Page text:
History, Culture, and Politics
BLUM, RONY. Ghost Brothers, Adoption of a French Tribe by Bereaved
Native America: A Transdisciplinary Longitudinal Multilevel Integrated
Analysis. Montreal & Kingston: McGill-Queen's UP, 2005. Pp. 448.
In Ghost Brothers, Rony Blum argues that shared loss among Native Americans (brought on by new European diseases) and the French in New France
(who had suffered through widespread disease episodes in Europe) led
them to forge alliances and adapt cultural practices from one another â€” the
"ghosts" of the past led to new understandings. This is a very short prÃ©cis
of what is a long and complex argument presented in jargon-ridden and
overwrought prose. The book is less a work of history and more of a postmodern musing upon a colonial past; it relies on sociological, psychological, and postcolonial theories, to name but a few. The work is consciously
present-minded and its ultimate aim seems to be to find in Native-French
relations a model for cooperation and goodwill in today's contentious
world. That is, death in New France was turned into a means of finding
peace and not continued war, and we should all learn from that example.
Any work that approaches the past with a clear theory to test runs the
risk of making the past fit the theory and, at best, blurs distinctions. This is
true of this work. In looking for the basis of cooperation, the various, and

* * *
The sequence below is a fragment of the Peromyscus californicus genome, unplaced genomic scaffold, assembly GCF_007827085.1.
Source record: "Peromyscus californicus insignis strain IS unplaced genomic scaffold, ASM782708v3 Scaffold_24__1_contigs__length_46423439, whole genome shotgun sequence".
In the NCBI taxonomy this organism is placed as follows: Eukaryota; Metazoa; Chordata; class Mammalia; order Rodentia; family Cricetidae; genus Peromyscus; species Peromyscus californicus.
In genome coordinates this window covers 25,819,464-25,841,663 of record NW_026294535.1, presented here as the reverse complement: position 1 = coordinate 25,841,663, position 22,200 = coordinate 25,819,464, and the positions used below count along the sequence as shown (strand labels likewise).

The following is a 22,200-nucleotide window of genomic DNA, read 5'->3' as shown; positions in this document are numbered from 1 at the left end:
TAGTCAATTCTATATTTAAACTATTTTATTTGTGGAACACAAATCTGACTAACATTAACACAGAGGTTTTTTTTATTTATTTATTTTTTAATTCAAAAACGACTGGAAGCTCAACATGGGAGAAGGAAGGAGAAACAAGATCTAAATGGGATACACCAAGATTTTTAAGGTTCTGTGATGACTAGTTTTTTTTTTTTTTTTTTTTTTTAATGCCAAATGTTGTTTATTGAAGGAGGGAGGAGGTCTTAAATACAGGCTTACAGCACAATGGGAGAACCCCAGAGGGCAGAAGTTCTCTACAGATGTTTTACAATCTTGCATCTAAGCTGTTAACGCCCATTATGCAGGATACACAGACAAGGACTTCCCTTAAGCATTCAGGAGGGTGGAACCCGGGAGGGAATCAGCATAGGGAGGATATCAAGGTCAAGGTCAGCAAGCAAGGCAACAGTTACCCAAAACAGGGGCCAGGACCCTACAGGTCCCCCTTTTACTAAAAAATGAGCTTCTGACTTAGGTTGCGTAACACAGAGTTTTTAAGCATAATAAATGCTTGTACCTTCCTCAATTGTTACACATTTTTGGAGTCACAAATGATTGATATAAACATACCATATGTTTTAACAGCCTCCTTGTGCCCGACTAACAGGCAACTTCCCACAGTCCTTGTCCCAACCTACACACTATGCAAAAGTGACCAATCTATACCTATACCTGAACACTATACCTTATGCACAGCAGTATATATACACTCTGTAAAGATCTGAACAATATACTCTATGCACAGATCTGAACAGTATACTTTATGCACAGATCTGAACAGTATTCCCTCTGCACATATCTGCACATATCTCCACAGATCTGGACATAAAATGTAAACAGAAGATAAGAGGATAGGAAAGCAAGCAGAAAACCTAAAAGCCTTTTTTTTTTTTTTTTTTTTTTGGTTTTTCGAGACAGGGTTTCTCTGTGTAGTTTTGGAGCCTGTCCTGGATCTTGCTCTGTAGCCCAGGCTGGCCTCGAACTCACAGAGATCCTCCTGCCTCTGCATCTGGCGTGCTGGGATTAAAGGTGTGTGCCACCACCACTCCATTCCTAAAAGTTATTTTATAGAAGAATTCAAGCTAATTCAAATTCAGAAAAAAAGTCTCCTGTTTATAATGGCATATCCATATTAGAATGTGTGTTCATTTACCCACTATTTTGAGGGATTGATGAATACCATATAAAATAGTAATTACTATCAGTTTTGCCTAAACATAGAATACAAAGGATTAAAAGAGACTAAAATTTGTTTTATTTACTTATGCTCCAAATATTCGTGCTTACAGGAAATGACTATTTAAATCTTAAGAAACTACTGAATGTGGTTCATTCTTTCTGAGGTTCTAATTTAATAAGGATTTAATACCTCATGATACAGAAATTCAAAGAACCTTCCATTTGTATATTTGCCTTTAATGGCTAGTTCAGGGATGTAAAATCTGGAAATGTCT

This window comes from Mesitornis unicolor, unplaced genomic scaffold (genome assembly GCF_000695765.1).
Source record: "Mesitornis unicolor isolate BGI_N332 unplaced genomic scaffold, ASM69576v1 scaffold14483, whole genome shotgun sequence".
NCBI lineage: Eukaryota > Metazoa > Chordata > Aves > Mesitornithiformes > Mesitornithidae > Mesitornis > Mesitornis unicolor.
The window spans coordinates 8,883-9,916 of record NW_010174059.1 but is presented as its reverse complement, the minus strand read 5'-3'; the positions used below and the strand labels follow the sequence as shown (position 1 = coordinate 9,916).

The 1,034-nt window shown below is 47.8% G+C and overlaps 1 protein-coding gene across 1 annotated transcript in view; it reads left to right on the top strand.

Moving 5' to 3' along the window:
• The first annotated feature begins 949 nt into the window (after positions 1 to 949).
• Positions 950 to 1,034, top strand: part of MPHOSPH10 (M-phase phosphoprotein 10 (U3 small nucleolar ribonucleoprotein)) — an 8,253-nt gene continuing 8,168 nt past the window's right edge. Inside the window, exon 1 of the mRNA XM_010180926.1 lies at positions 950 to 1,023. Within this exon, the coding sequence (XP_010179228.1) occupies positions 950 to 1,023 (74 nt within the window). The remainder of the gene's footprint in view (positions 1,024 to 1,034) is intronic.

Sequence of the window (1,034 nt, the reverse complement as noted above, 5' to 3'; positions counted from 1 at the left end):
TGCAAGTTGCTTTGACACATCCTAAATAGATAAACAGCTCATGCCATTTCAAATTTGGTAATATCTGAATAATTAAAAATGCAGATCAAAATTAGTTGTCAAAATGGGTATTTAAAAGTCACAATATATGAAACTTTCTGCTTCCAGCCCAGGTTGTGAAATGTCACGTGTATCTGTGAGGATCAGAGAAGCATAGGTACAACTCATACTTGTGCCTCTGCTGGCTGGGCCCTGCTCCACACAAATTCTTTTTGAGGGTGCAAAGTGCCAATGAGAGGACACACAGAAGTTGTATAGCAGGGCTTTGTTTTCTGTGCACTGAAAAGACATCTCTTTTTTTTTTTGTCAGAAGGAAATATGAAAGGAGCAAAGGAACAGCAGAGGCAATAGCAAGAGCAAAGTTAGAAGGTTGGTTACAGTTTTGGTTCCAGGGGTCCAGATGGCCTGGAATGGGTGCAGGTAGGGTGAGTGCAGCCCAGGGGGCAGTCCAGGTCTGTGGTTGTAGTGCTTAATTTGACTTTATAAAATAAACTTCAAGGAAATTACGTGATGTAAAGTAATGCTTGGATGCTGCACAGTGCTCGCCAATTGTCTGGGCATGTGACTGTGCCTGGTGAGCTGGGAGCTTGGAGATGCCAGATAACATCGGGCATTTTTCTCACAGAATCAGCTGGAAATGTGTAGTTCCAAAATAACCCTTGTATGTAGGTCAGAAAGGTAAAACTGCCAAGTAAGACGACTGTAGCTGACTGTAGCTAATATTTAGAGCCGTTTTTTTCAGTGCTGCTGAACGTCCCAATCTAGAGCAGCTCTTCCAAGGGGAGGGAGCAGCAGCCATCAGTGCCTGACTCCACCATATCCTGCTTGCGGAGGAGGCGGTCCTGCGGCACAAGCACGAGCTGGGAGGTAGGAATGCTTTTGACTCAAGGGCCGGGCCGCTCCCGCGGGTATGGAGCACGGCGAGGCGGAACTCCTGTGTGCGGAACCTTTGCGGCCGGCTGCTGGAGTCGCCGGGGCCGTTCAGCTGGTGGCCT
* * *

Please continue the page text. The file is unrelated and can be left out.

very destructive, relations between the Natives and the French are overlooked. Leaving aside the dislocation caused by contact, missionary efforts,
and the fur trade, the French actively sought to destroy several Native
groups (the Fox and Chickasaws among them). There is no mention of this
situation, nor any analysis of why the "ghosts" failed to arrange peace in
such instances. There is also a disconcerting blurring of Native cultural differences with regard to death, for example, and an alarming practice of
making sweeping declarative statements about what people thought or believed without evidence to support those conclusions. The book, to be sure,
is heavily documented (the notes and bibliography account for well over a
third of its length), but much of the reference material is to the secondary
literature that forms the theoretical backbone of the work.
If one can accept that much of the theory of human behavior developed in the late nineteenth and early twentieth century â€” informed as it was
by the cultural conditions of its times â€” can be applied to the people of the
seventeenth and eighteenth centuries and to a wide array of different cultures, most not of the "western" tradition, then one might find Blum's argument persuasive. But the reality is that much of the argument is extremely
speculative and as ephemeral as the "ghosts" to which she so often refers.
JosÃ© Antonio BrandÃ¢o
Western Michigan University